Tax Court of Canada


Income Tax

Administration and Enforcement

Taxpayer failed to show it would be impossible for MNR to amend reply to support reassessment

 Taxpayer was non-profit organization established for purpose of operating golf course for its members. In 2006, it disposed of parcel of land and realized gain on that disposition. Taxpayer reported disposition on its non-profit organization information return, which it filed for 2006. Taxpayer did not report gain in its T3 trust income tax and information return filed for taxation year ending December 31, 2006 on basis that gain was exempt under s. 149(5)(e)(ii) of Income Tax Act. MNR reassessed taxpayer to include gain on disposition of parcel on basis that it was not used exclusively for and directly in course of providing dining, recreational or sporting facilities provided by it for its members. Reassessment was made after normal reassessment period. Taxpayer applied for order to strike out or expunge certain paragraphs of amended reply to notice of appeal. Application granted in part. Amended reply struck in its entirety as it did not disclose reasonable cause of action. Key assumption in paragraph 12(h) of reply was conclusion of mixed fact and law which did nothing more than paraphrase test found in s. 149(5)(e)(ii) of Act. Factual components of paragraph 12(h) could not be presumed true for purposes of application and second sentence of paragraph 13(b) should be struck. It was clear that remainder of amended reply did not set out sufficient facts to support conclusion that taxpayer made misrepresentation due to carelessness, negligence or wilful default in its T3 return. Amended reply was to be struck as disclosing no reasonable cause of action. Paragraph 12(h) was struck as well. Amended reply could be revised without difficulty to extricate factual elements relating to taxpayer’s use of parcel and to state them as factual assumptions made by Minister. To extent that there were facts otherwise relied on by MNR concerning taxpayer’s use of property, those should be pleaded elsewhere in reply. MNR had 60 days from date of order to file further amended reply to notice of appeal. Taxpayer had not shown that it would be impossible for MNR to amend to support reassessment.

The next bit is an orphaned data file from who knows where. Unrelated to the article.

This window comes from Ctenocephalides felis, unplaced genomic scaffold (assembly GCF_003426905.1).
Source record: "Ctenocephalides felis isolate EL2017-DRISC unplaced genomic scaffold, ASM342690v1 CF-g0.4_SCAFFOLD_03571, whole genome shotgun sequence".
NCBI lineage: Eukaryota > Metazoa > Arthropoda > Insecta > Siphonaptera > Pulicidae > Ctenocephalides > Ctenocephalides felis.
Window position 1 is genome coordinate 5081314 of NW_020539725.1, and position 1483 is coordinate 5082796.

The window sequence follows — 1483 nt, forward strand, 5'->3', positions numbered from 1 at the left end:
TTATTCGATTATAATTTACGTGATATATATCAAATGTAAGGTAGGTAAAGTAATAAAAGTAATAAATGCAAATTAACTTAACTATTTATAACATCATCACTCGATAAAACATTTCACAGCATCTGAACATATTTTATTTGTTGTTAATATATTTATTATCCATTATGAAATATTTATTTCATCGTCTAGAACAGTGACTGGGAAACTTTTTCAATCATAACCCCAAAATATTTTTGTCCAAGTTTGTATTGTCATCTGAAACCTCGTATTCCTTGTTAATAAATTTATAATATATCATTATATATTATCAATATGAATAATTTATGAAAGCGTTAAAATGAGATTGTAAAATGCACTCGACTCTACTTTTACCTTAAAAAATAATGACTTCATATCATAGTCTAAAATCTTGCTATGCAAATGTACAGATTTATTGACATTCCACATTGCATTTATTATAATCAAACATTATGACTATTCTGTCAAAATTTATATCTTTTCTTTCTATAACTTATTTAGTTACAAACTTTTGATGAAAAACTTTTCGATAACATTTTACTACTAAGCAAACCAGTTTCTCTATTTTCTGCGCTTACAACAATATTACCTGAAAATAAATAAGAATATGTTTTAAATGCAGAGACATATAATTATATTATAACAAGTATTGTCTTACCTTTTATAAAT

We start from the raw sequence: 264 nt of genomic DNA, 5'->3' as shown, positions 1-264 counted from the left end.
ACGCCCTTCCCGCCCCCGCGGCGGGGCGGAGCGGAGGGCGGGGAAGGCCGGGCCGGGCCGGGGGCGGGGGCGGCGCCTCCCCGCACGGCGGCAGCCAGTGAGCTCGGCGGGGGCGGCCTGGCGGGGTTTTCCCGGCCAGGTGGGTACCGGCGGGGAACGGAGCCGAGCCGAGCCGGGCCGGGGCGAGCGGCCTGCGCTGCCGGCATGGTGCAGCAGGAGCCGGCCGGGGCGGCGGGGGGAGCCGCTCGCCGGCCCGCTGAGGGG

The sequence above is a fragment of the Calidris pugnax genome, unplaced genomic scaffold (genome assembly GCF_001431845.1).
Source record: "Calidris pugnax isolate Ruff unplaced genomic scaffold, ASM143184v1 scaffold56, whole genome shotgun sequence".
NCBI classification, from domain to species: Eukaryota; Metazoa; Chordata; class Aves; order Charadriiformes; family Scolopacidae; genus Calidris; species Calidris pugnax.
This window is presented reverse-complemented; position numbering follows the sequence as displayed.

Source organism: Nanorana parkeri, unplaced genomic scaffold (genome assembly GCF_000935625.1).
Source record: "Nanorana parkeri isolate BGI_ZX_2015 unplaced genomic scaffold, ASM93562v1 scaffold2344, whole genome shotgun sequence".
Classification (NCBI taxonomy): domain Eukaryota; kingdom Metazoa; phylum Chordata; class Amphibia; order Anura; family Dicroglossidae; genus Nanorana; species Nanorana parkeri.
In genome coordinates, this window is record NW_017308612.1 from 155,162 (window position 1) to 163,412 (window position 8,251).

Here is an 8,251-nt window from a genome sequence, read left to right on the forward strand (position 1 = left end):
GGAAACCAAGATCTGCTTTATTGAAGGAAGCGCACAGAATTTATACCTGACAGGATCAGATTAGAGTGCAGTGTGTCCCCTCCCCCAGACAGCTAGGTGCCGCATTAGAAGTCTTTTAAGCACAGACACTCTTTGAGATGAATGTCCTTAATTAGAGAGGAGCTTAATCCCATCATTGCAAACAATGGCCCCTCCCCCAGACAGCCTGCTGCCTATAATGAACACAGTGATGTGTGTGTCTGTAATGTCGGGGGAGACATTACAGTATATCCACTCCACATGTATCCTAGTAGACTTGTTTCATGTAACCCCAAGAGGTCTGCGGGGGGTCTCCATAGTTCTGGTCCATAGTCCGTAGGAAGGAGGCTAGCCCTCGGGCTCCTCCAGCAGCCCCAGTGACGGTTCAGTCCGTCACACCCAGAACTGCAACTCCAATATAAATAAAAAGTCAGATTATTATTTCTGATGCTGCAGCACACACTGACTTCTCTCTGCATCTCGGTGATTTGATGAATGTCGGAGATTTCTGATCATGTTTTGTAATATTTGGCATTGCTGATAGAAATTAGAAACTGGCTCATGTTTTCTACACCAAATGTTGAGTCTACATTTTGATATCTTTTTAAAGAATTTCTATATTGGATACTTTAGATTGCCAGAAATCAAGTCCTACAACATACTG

Mont-Bruno C.C. Inc. v. Her Majesty The Queen (2017), 2017 CarswellNat 3165, B. Paris J. (T.C.C. [General Procedure]).


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